There were more than 40 people ahead of me in line at Uncle Tetsu’s on a recent sunny Friday afternoon. It didn’t matter. I was going to wait as long as it took to try one of the famous Japanese cheesecakes.
The woman behind me stood patiently with her nine-year-old son.
“This is how much I love you,” she told him.
Mom and son, both avowed foodies – “We had lunch at Mark McEwan’s place,” the boy told me – were visiting Toronto from their home in Aurora, a suburb north of the city. The cheesecake was going to be the trophy they brought home for the rest of the family.
Huge queues have been forming outside Uncle Tetsu’s downtown Toronto location since opening in March. The average wait is more than one hour, while the peak on Saturday afternoons can mean standing for close to three hours.
It is just the latest in a very long line of buzzworthy food items to command huge queues. The latest Apple release will consistently draw diehards willing to sleep outside to be first in line, but nothing attracts lasting hype – and our salivating interest in being part of the tastemakers’ club – quite like food. Whether it’s Cronuts, Japanese cheesecake or soft-serve ice cream made from Quebec blueberries, some of us will go to any lengths for a taste of the hype and the bragging rights that come with it. Smart companies, however, will learn the best ways to manage lineups or watch as customers flee to the next new flavour of the month.
The second time I went to Uncle Tetsu’s, I asked the man in front of me what brought him there. “I’m here because people have been lining up for months,” he said.
To people who study queues, this is an unimpeachable truth: Nothing attracts a line like a line. But there is much more to the field.
The study of queue theory traces its beginnings to 1909. Agner Krarup Erlang, a Danish engineer, was tasked with determining the queuing capacity of central telephone switches in Copenhagen. Too few lines and people would have to wait too long to get a call through; adding too many would be impractical and costly.
Since then, there have been more than 5,000 journal papers based on the hard science of waiting in line, says Richard Larson, a professor of engineering systems at the Massachusetts Institute of Technology and the world’s foremost expert in the study of lineups (his knowledge has earned him the moniker “Dr. Queue.”)
“There’s a lot of deep math and science behind this,” Larson says.
But since the late 1940s, queue theory has focused on managing people’s perceptions of being in line. We have elevators to thank.
In the postwar period, as skyscrapers were shooting up, people began to complain about long waits for elevators. The engineering solution would be to add more elevators, Larson says.
But then came the a-ha moment. You didn’t have to reduce wait times for elevators. You had to reduce complaints about wait times for elevators. One building added floor-to-ceiling mirrors by the elevator bank as a test. Men would adjust their ties, women could check their makeup. This proved to be a revolutionary move – complaints about waits dropped to nearly zero. It’s a nearly straight line from those mirrors to the flat-screen televisions in everywhere from Tim Hortons to dentists’ offices.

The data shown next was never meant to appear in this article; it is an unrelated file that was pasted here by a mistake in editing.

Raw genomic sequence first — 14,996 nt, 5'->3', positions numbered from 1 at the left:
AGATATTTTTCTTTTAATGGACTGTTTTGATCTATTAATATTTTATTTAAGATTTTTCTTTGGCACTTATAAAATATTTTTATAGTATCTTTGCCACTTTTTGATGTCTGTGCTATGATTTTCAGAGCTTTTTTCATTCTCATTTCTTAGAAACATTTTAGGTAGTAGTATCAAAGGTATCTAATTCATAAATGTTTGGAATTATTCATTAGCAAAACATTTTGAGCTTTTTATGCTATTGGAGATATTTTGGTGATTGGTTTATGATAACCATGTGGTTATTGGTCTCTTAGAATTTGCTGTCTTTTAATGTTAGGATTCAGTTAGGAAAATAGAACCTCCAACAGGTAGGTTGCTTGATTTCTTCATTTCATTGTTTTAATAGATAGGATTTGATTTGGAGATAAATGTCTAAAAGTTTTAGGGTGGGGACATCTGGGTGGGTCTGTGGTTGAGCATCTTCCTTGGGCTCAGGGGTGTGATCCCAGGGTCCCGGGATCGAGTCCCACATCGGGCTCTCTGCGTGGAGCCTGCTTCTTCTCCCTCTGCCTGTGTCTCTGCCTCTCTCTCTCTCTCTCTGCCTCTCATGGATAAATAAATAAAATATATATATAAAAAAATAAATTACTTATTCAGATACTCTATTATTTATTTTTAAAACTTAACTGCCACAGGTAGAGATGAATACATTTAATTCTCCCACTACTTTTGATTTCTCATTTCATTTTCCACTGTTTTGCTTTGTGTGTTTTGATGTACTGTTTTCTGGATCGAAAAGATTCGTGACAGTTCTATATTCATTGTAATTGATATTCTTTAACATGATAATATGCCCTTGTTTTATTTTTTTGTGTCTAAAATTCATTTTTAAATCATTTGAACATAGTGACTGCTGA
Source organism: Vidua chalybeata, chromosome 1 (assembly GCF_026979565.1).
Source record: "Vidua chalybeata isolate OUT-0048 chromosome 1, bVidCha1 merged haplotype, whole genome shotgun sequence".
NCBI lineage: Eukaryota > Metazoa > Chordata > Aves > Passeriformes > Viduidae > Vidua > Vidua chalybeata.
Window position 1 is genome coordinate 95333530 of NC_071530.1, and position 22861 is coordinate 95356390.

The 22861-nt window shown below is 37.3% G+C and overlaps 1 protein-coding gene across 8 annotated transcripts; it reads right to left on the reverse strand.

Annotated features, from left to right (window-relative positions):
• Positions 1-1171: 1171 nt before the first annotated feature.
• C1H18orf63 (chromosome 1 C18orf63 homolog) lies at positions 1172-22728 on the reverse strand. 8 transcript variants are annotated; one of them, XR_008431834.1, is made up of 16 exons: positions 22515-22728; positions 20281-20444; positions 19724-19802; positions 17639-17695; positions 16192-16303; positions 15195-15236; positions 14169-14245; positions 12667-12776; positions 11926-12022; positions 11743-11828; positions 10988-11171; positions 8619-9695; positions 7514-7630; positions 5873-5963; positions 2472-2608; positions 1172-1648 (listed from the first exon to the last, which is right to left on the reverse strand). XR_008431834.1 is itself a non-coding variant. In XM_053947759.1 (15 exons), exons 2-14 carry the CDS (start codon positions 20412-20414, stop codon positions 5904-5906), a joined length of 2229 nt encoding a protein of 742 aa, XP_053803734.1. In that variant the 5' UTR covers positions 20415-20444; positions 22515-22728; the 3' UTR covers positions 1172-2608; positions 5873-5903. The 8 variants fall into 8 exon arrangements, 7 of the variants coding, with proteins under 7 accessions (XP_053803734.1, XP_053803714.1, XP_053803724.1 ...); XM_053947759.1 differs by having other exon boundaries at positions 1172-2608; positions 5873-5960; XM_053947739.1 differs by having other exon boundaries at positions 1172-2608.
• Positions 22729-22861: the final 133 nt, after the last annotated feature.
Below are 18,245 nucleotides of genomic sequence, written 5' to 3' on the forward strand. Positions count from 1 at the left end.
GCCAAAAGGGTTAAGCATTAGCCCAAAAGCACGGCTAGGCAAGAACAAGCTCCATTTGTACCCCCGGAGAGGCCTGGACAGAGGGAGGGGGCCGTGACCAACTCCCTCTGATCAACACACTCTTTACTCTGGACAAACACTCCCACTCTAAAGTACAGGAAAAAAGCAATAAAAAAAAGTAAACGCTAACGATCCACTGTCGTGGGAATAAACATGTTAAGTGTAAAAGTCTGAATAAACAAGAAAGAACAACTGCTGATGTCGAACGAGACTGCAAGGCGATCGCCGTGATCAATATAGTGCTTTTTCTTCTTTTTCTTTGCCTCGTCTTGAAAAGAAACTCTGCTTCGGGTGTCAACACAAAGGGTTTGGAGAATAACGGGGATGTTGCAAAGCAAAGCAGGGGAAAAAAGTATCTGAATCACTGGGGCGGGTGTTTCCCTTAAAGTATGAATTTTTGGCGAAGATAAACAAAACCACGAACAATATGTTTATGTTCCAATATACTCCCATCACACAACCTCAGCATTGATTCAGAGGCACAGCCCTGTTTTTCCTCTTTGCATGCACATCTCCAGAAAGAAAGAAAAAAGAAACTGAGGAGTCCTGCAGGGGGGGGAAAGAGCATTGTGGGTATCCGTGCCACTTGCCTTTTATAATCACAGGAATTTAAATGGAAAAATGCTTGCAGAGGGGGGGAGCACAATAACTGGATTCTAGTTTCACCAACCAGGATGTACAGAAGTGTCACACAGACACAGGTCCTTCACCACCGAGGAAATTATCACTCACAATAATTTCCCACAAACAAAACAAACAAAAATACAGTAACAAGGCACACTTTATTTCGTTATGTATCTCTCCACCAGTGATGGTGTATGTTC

Boredom, or “empty time,” is enemy number one for queue theorists, who fight it by any means necessary.
“Some service providers are known to ask customers to fill out forms that are not actually needed in order to keep them busy and distract them from the wait,” says Ziv Carmon, a marketing professor at INSEAD, an international business school.
Boredom can easily become frustration. “The most profound source of anxiety in waiting is how long the wait will be,” former Harvard Business School professor David Maister wrote in an influential paper on the psychology of waiting in lines. This is why the best practice is to let people know how long they can expect to wait.
Some service providers will take this insight one step further and intentionally overestimate wait times so people are pleasantly surprised it took less time than expected. This is regular practice at Disney, which Larson calls “the Machiavellian experts” in queue psychology.
This was definitely not regular practice at Uncle Tetsu’s, where everyone in line only had a rough idea of how long the wait would be, thanks to social-media chatter and newspaper articles mentioning waits of up to two hours.
Kem CoBa, a hugely popular ice cream and sorbet shop in Montreal, can thank an anonymous Twitter account for taking up the slack in the update department. The account, @KemCobaLine, regularly tweets how many people are currently in line at the shop. Occasionally, there are photos. One, from last month, showed a queue of more than 60 people wrapped around the block.
Uncle Tetsu’s has a similarly dedicated Twitter account, run by someone who isn’t affiliated with the company, either. Every one of its tweets has the date, time and a photo of the queue. Tetsu should send this person a free cheesecake every week.